Proper Reward Schemas Justify Giving Away Trophies…Lots of Trophies.
This week, Ashley Merryman (co-author with Po Bronson of two books on motivation) wrote a startlingly misguided op-ed in the New York Times entitled Losing is Good For You. The title suggests that the author was going to dive into the teaching power of failure (which is amazing). Instead, it’s a thinly supported screed against “rewarding kids for just showing up,” and judging from the comments it’s touched the Lazy Millennial nerve as well. While the authors deserve creative credit for creating a new middle class bogeyman in the form of the “Trophy-Industrial Complex”, the rest of the article is full of intellectual leaps that might leave parents and educators with the wrong impression.
Let’s get the easy (and correct) stuff out of the way first: many classrooms and organizations give out awards to everyone who participates. And it’s also true that if you give kids a reward for an intrinsically-motivated behavior, then remove the reward, it extinguishes their drive to engage in the action (the overjustification effect). But what’s startling about Merryman’s piece is when she suggests that using participation trophies necessarily leads to giving out too many rewards – these things are not mutually inclusive. More to the point, rewards for just showing up are actually quite valuable.
In the official Gamification Design Certification curriculum, we talk about the right way to extrinsically reward users of a system, in a model that is based on the best practices from games, loyalty and behavioral economics. What we know – from the success of games as varied as Farmville, Grand Theft Auto and Angry Birds – is that the first period of user interaction is incredibly important. This “onboarding phase” – which can be as short as 60 seconds – is when the user is most likely to leave an experience. If that first encounter lacks success, positive reinforcement, clarity of purpose and emotional connection, it’s unlikely that the individual will persevere. So even if the activity might later become intrinsically rewarding, bad onboarding will prevent people from ever finding that out.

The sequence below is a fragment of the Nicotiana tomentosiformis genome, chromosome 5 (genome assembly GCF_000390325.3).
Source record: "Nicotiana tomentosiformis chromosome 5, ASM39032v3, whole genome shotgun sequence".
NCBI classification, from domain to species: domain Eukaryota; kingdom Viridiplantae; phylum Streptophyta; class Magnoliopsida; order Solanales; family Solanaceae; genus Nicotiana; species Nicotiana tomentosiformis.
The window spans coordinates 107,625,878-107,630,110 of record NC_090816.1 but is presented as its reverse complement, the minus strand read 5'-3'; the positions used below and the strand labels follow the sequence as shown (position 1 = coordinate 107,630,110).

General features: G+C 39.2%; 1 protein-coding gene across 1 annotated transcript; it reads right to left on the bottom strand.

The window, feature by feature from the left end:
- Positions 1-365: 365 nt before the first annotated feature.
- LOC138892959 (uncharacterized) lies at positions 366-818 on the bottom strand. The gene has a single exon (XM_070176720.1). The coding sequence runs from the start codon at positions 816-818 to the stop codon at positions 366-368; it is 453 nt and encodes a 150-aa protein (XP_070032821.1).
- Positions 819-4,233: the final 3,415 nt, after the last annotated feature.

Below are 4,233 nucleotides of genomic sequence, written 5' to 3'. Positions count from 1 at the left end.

Any parent who’s ever tried to get their kids to try something new understands this dynamic well: sometimes you have to bribe and cajole for a little while until kids get the hang of it and realize they like it. If you’re still bribing them after 6 weeks of playing hockey, perhaps it’s not for them. But without some external positive reinforcement at the beginning, the next Gretzky might never discover the love of the sport for themselves.
This is where participation trophies come in. When used correctly, a reward for “just showing up” is delivered once near the beginning of an experience as a way of keeping the user moving forward. It’s also an important training step, showing the player the kind of rewards they can expect in the future, the method of their delivery, and what kind of reaction they’ll get from their peers. Called achievements in game parlance, these rewards are then meted out in more measured ways. Rather than being given out for every action thereafter, good gamification design encourages the delivery of achievements at increasing levels of challenge and difficulty.